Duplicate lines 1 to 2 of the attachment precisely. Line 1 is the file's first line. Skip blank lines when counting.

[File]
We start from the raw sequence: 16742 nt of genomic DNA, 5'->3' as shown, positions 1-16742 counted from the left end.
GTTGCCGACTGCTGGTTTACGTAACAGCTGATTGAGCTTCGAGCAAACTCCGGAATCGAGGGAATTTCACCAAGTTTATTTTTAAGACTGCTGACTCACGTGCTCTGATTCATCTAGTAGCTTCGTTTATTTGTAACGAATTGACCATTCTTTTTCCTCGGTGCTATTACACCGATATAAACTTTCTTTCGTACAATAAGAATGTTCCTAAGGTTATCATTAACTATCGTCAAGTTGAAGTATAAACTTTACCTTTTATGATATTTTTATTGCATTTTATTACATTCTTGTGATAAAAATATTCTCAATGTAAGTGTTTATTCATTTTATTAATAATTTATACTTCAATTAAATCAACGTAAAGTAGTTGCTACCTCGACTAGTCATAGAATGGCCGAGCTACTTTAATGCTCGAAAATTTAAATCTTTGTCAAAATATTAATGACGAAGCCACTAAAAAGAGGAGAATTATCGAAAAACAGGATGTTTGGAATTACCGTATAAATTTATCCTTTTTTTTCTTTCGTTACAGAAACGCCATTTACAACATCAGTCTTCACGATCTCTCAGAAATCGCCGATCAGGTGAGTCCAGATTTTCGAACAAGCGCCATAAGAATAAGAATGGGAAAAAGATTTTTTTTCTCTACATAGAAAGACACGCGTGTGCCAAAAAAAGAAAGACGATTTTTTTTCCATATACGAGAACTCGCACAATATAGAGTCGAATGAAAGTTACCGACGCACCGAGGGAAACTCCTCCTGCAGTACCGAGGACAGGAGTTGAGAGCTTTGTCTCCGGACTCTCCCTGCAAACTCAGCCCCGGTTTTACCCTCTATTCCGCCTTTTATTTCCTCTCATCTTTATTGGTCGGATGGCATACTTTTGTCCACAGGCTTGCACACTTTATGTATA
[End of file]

We start from the raw sequence: 16742 nt of genomic DNA, 5'->3' as shown, positions 1-16742 counted from the left end.
GTTGCCGACTGCTGGTTTACGTAACAGCTGATTGAGCTTCGAGCAAACTCCGGAATCGAGGGAATTTCACCAAGTTTATTTTTAAGACTGCTGACTCACGTGCTCTGATTCATCTAGTAGCTTCGTTTATTTGTAACGAATTGACCATTCTTTTTCCTCGGTGCTATTACACCGATATAAACTTTCTTTCGTACAATAAGAATGTTCCTAAGGTTATCATTAACTATCGTCAAGTTGAAGTATAAACTTTACCTTTTATGATATTTTTATTGCATTTTATTACATTCTTGTGATAAAAATATTCTCAATGTAAGTGTTTATTCATTTTATTAATAATTTATACTTCAATTAAATCAACGTAAAGTAGTTGCTACCTCGACTAGTCATAGAATGGCCGAGCTACTTTAATGCTCGAAAATTTAAATCTTTGTCAAAATATTAATGACGAAGCCACTAAAAAGAGGAGAATTATCGAAAAACAGGATGTTTGGAATTACCGTATAAATTTATCCTTTTTTTTCTTTCGTTACAGAAACGCCATTTACAACATCAGTCTTCACGATCTCTCAGAAATCGCCGATCAGGTGAGTCCAGATTTTCGAACAAGCGCCATAAGAATAAGAATGGGAAAAAGATTTTTTTTCTCTACATAGAAAGACACGCGTGTGCCAAAAAAAGAAAGACGATTTTTTTTCCATATACGAGAACTCGCACAATATAGAGTCGAATGAAAGTTACCGACGCACCGAGGGAAACTCCTCCTGCAGTACCGAGGACAGGAGTTGAGAGCTTTGTCTCCGGACTCTCCCTGCAAACTCAGCCCCGGTTTTACCCTCTATTCCGCCTTTTATTTCCTCTCATCTTTATTGGTCGGATGGCATACTTTTGTCCACAGGCTTGCACACTTTATGTATA